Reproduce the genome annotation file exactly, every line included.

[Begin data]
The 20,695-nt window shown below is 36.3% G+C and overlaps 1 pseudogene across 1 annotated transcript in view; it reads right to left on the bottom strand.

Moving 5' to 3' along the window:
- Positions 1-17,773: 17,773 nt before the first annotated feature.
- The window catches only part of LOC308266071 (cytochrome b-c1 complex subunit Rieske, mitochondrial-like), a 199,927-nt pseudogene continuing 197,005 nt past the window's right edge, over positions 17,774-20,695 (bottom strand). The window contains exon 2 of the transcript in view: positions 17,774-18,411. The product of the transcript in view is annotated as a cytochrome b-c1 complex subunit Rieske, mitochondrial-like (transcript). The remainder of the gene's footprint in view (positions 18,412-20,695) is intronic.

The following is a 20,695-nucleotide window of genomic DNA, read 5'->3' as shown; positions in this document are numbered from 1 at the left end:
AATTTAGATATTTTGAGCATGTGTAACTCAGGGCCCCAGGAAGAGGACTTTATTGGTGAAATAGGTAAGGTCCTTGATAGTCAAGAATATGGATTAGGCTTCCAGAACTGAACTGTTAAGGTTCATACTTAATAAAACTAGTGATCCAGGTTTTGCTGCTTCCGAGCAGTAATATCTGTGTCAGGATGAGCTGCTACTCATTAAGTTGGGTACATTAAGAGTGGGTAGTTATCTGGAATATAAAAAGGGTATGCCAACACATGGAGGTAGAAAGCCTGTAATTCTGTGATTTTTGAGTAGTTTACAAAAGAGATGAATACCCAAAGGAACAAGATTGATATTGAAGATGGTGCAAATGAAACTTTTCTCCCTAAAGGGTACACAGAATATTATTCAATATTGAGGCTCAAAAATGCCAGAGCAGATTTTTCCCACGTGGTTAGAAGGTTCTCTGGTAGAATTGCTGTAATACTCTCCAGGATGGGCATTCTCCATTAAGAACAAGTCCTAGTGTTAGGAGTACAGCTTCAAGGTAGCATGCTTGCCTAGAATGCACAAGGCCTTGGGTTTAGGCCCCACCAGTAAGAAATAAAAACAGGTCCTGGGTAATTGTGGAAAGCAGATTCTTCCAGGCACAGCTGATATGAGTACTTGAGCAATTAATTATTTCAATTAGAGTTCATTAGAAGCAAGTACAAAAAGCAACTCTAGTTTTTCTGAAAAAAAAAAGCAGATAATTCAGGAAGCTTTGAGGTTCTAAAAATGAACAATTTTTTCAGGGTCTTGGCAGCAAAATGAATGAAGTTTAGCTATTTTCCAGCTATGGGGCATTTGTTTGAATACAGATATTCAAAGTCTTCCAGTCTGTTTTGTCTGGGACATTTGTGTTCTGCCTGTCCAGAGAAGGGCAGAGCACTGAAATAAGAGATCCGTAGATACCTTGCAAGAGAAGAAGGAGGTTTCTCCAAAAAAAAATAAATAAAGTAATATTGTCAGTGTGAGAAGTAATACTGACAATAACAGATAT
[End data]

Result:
The 20,695-nt window shown below is 36.3% G+C and overlaps 1 pseudogene across 1 annotated transcript in view; it reads right to left on the bottom strand.

Moving 5' to 3' along the window:
- Positions 1-17,773: 17,773 nt before the first annotated feature.
- The window catches only part of LOC308266071 (cytochrome b-c1 complex subunit Rieske, mitochondrial-like), a 199,927-nt pseudogene continuing 197,005 nt past the window's right edge, over positions 17,774-20,695 (bottom strand). The window contains exon 2 of the transcript in view: positions 17,774-18,411. The product of the transcript in view is annotated as a cytochrome b-c1 complex subunit Rieske, mitochondrial-like (transcript). The remainder of the gene's footprint in view (positions 18,412-20,695) is intronic.

The following is a 20,695-nucleotide window of genomic DNA, read 5'->3' as shown; positions in this document are numbered from 1 at the left end:
AATTTAGATATTTTGAGCATGTGTAACTCAGGGCCCCAGGAAGAGGACTTTATTGGTGAAATAGGTAAGGTCCTTGATAGTCAAGAATATGGATTAGGCTTCCAGAACTGAACTGTTAAGGTTCATACTTAATAAAACTAGTGATCCAGGTTTTGCTGCTTCCGAGCAGTAATATCTGTGTCAGGATGAGCTGCTACTCATTAAGTTGGGTACATTAAGAGTGGGTAGTTATCTGGAATATAAAAAGGGTATGCCAACACATGGAGGTAGAAAGCCTGTAATTCTGTGATTTTTGAGTAGTTTACAAAAGAGATGAATACCCAAAGGAACAAGATTGATATTGAAGATGGTGCAAATGAAACTTTTCTCCCTAAAGGGTACACAGAATATTATTCAATATTGAGGCTCAAAAATGCCAGAGCAGATTTTTCCCACGTGGTTAGAAGGTTCTCTGGTAGAATTGCTGTAATACTCTCCAGGATGGGCATTCTCCATTAAGAACAAGTCCTAGTGTTAGGAGTACAGCTTCAAGGTAGCATGCTTGCCTAGAATGCACAAGGCCTTGGGTTTAGGCCCCACCAGTAAGAAATAAAAACAGGTCCTGGGTAATTGTGGAAAGCAGATTCTTCCAGGCACAGCTGATATGAGTACTTGAGCAATTAATTATTTCAATTAGAGTTCATTAGAAGCAAGTACAAAAAGCAACTCTAGTTTTTCTGAAAAAAAAAAGCAGATAATTCAGGAAGCTTTGAGGTTCTAAAAATGAACAATTTTTTCAGGGTCTTGGCAGCAAAATGAATGAAGTTTAGCTATTTTCCAGCTATGGGGCATTTGTTTGAATACAGATATTCAAAGTCTTCCAGTCTGTTTTGTCTGGGACATTTGTGTTCTGCCTGTCCAGAGAAGGGCAGAGCACTGAAATAAGAGATCCGTAGATACCTTGCAAGAGAAGAAGGAGGTTTCTCCAAAAAAAAATAAATAAAGTAATATTGTCAGTGTGAGAAGTAATACTGACAATAACAGATAT